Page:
The Crimson Tide basketball team will open SEC play tomorrow night on the road against the. Tip off is set for 6:00 pm CST at Georgia's Stegeman Coliseum in Athens, with the game being televised regionally on FSN.
Obviously, both teams are 0-0 in conference play, but Bama has had the better results in non-conference play. The Tide is 11-3 with wins over two projected tournament teams (Wichita State and Purdue) as well as top-100 teams VCU and Oklahoma State and major-conference foes Maryland and Georgia Tech. The Bulldogs are 9-5, but haven't beaten any projected tournament teams thus far. They do have wins over good mid-major teams in South Dakota State and Mercer, and they also took out major-conference foes Notre Dame and USC. However, the Dawgs have dropped contests to weak major-conference teams Colorado and Georgia Tech, were blown out by Cal, and also dropped games to Xavier and Cincinnati. They also needed overtime recently to beat a bad Winthrop team.
With these results in hand, Georgia is not expected to make a return trip to the NCAA Tournament this year. However, they have proven capable of beating some strong teams and are expected to finish somewhere near the middle of the pack in the league this season. The Bulldogs are not especially efficient on either end of the court, ranking 8th in the SEC in offensive efficiency and 9th in defensive efficiency--just below 100th nationally in both categories--but they certainly aren't terrible on either end. Most importantly, the Dawgs will have the all-important home-court advantage on their side, though hopefully Georgia's slow start in non-conference play and the fact that classes have yet to begin in Athens will make this a smaller, quieter crowd.
Georgia has two star players that Bama will need to key in on. The leading scorer is actually dynamite true freshman wing player Kentavious Caldwell-Pope. He leads the team in points (14.1/game) and steals (1.6/game) and is also a very good rebounder for a perimeter player (5.1/game). What makes Caldwell-Pope so good is that he has a great mix of size, athleticism, and shooting. He is quick enough to lead the team in steals, physical enough to average over 5 boards/game from the perimeter, and yet the majority of his shots come from the 3-point arc, where he shoots over 30% while averaging more than two made treys each game.
The Dawgs have another big-time scorer on the perimeter in 6'1" senior guard Gerald Robinson. Robinson was the team's third option (behind NBA draftees Trey Thompkins and ) last season during their run to the NCAA Tournament. This year, he's just behind Caldwell-Pope in scoring with 13.8 points/game, though he actually averages higher points/minute played. He shoots a very high percentage (over 37%) from the arc, but usually only takes about two attempts each game. His game is more designed around making plays off the dribble, which combined with his passing skills allow him to lead the team with 3.3 assists/game.
The third option on this year's team is veteran guard Dustin Ware, a 5'11" senior guard who has seemingly been in the UGA starting lineup since the Clinton Administration. That's an exaggeration, of course, but he actually has been a Georgia starter since the Bush Administration, as this will be his fourth consecutive year starting. While he has loads of experience, he's probably had the quietest career of any four-year starter in memory, averaging between 7.2-8.2 points in each of his three previous seasons, never being more than the team's third offensive option. This season he's averaging 8.9 points/game, with the majority of his points coming from the 3-point line. He is a very good shooter when left open, but isn't great at creating his own shot. Other perimeter players in the rotation are 6'0" junior Vincent Williams, 6'2" junior Sherrard Brantley, and 6'7" senior Connor Nolte.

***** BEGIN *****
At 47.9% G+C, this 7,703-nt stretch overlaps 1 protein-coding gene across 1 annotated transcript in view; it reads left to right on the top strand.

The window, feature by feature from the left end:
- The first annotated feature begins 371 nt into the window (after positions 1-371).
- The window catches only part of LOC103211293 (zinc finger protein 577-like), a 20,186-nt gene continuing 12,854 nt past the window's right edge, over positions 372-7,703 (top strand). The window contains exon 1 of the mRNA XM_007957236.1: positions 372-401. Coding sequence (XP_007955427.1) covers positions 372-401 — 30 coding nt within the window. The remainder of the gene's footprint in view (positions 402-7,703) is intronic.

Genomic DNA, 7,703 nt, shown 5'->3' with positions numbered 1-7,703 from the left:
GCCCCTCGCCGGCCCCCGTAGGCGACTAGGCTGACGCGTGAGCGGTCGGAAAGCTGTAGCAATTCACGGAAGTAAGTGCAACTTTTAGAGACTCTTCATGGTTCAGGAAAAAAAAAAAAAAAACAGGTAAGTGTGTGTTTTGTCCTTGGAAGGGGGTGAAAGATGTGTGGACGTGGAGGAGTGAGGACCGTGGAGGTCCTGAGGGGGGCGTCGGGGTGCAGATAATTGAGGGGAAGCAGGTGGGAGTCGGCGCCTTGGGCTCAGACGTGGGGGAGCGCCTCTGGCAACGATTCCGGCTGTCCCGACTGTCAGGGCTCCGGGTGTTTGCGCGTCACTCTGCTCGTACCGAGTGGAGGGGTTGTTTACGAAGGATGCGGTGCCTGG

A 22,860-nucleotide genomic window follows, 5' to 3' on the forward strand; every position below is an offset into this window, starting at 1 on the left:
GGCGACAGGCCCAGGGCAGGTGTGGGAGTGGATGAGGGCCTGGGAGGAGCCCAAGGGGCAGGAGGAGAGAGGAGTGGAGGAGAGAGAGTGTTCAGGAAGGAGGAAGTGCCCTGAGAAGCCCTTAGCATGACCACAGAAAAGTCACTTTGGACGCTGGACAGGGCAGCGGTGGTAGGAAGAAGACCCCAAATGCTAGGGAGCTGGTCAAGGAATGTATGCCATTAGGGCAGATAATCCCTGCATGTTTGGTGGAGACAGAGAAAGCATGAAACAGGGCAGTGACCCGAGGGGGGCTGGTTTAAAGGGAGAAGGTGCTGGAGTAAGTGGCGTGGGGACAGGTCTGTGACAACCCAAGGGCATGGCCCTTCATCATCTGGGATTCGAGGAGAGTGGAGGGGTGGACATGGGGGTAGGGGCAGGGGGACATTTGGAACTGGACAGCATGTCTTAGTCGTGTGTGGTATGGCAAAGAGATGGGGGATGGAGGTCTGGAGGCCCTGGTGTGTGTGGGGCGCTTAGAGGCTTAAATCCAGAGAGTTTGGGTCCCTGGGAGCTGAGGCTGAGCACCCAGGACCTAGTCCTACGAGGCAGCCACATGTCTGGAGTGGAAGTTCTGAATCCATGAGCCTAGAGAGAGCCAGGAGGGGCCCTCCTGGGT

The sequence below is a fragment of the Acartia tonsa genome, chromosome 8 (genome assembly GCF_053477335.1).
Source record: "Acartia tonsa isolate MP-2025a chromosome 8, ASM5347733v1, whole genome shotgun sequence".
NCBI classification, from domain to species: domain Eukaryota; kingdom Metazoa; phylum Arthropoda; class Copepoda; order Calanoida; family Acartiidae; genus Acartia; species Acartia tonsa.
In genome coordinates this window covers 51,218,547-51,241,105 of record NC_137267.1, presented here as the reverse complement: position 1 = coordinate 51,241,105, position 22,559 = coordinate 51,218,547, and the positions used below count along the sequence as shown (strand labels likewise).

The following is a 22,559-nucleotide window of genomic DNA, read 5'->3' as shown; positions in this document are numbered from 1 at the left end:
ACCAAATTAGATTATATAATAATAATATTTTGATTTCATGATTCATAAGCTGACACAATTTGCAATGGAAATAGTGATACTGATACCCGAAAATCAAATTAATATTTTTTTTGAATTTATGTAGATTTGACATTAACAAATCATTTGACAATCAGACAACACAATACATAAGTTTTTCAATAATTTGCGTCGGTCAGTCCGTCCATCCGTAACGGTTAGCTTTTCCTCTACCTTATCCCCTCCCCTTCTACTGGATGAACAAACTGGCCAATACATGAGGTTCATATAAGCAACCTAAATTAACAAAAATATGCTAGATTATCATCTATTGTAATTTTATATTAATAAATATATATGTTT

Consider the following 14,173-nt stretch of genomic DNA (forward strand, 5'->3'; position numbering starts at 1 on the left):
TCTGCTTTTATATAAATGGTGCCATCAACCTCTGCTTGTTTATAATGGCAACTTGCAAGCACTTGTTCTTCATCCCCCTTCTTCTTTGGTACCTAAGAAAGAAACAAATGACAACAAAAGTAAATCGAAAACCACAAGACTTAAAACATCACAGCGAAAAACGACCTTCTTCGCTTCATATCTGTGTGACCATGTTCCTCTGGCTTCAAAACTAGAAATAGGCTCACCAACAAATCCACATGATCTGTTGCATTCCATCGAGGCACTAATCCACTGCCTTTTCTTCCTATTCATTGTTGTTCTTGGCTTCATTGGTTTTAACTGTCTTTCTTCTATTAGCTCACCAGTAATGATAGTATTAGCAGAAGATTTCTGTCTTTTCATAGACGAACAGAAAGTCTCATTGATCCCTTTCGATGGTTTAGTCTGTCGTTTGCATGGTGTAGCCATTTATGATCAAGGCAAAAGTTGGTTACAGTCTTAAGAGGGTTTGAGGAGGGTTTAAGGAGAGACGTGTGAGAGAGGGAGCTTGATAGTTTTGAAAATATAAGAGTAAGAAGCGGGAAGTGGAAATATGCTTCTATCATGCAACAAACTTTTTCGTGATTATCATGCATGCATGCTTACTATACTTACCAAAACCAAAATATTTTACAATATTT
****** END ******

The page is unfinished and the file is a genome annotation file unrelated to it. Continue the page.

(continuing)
The Dawgs have a very good mix of shooting, scoring, talent, and experience in their backcourt with those three guards, but they are a bit more unsettled inside. The only post player who averages more than 20 minutes/game is 6'9" sophomore Donte Williams, who barely played a role at all on last year's NCAA Tournament team. He averages 7.2 points/game and 5.4 rebounds/game. The next option is 6'8" Nemanja Djurisic, a freshman from Montenegro who plays the typical European big-man game with a decent outside shot. 7'0" center John Florveus, a JuCo transfer, and 6'7" sophomore forward Marcus Thornton provide depth inside.
On paper, Alabama should be the better team, and the Tide's offensive strength in the paint and defensive strength on the perimeter would seem to match up well with the Dawgs' offensive strength on the perimeter and defensive weakness in the interior. However, as is always the case in college basketball, playing teams on the road in conference play, even weaker teams, is always very dangerous. This is especially the case for a team that relies on 3-point shooting as much as Georgia does. Like Dayton, another inferior team the Tide faced on the road this season, a team that shoots a lot of 3's is a threat to get hot, especially if there are defensive breakdowns that lead to open looks, and these teams can play well over their heads at home when shots start falling. Alabama needs to play as disciplined as possible on the defensive end to contain and frustrate Caldwell-Pope, Robinson, and the other UGA perimeter scorers. Further, Bama needs its star players, particularlyif he is indeed healthy, to play a solid game offensively to prevent the kinds of scoring droughts that lead to big runs for the home team. The Tide should be able to exploit mismatches with Green inside, and if Releford continues his improved play from the last few games and the offense continues to utilize the backdoor cuts that were so effective against Georgia Tech, Bama should come home from Athens with another nice road. Hope for the best.